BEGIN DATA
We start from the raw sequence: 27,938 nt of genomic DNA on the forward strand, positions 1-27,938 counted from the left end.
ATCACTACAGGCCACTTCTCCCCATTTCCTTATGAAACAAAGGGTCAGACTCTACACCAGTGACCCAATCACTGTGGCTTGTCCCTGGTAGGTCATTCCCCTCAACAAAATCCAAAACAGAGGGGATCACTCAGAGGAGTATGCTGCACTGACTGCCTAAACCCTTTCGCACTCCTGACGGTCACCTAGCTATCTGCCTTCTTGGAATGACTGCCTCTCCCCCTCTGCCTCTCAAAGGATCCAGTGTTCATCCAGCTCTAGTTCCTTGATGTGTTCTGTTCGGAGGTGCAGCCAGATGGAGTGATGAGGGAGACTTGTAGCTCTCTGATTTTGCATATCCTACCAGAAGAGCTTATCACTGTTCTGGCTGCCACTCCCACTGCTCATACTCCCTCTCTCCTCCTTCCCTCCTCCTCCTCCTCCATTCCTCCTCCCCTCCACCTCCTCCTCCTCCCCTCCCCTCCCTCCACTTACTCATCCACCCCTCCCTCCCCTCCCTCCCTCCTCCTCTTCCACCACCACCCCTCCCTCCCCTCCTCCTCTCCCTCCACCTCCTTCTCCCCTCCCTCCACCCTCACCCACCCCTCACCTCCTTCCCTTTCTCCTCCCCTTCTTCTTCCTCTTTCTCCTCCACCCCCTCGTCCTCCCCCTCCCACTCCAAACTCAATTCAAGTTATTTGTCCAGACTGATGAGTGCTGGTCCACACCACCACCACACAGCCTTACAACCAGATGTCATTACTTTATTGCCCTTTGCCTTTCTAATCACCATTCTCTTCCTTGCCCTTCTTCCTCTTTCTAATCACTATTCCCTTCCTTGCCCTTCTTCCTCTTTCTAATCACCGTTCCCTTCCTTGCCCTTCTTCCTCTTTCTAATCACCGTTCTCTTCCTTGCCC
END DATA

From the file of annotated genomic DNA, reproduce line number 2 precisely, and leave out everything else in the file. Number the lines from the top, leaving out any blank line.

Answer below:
ATCACTACAGGCCACTTCTCCCCATTTCCTTATGAAACAAAGGGTCAGACTCTACACCAGTGACCCAATCACTGTGGCTTGTCCCTGGTAGGTCATTCCCCTCAACAAAATCCAAAACAGAGGGGATCACTCAGAGGAGTATGCTGCACTGACTGCCTAAACCCTTTCGCACTCCTGACGGTCACCTAGCTATCTGCCTTCTTGGAATGACTGCCTCTCCCCCTCTGCCTCTCAAAGGATCCAGTGTTCATCCAGCTCTAGTTCCTTGATGTGTTCTGTTCGGAGGTGCAGCCAGATGGAGTGATGAGGGAGACTTGTAGCTCTCTGATTTTGCATATCCTACCAGAAGAGCTTATCACTGTTCTGGCTGCCACTCCCACTGCTCATACTCCCTCTCTCCTCCTTCCCTCCTCCTCCTCCTCCATTCCTCCTCCCCTCCACCTCCTCCTCCTCCCCTCCCCTCCCTCCACTTACTCATCCACCCCTCCCTCCCCTCCCTCCCTCCTCCTCTTCCACCACCACCCCTCCCTCCCCTCCTCCTCTCCCTCCACCTCCTTCTCCCCTCCCTCCACCCTCACCCACCCCTCACCTCCTTCCCTTTCTCCTCCCCTTCTTCTTCCTCTTTCTCCTCCACCCCCTCGTCCTCCCCCTCCCACTCCAAACTCAATTCAAGTTATTTGTCCAGACTGATGAGTGCTGGTCCACACCACCACCACACAGCCTTACAACCAGATGTCATTACTTTATTGCCCTTTGCCTTTCTAATCACCATTCTCTTCCTTGCCCTTCTTCCTCTTTCTAATCACTATTCCCTTCCTTGCCCTTCTTCCTCTTTCTAATCACCGTTCCCTTCCTTGCCCTTCTTCCTCTTTCTAATCACCGTTCTCTTCCTTGCCC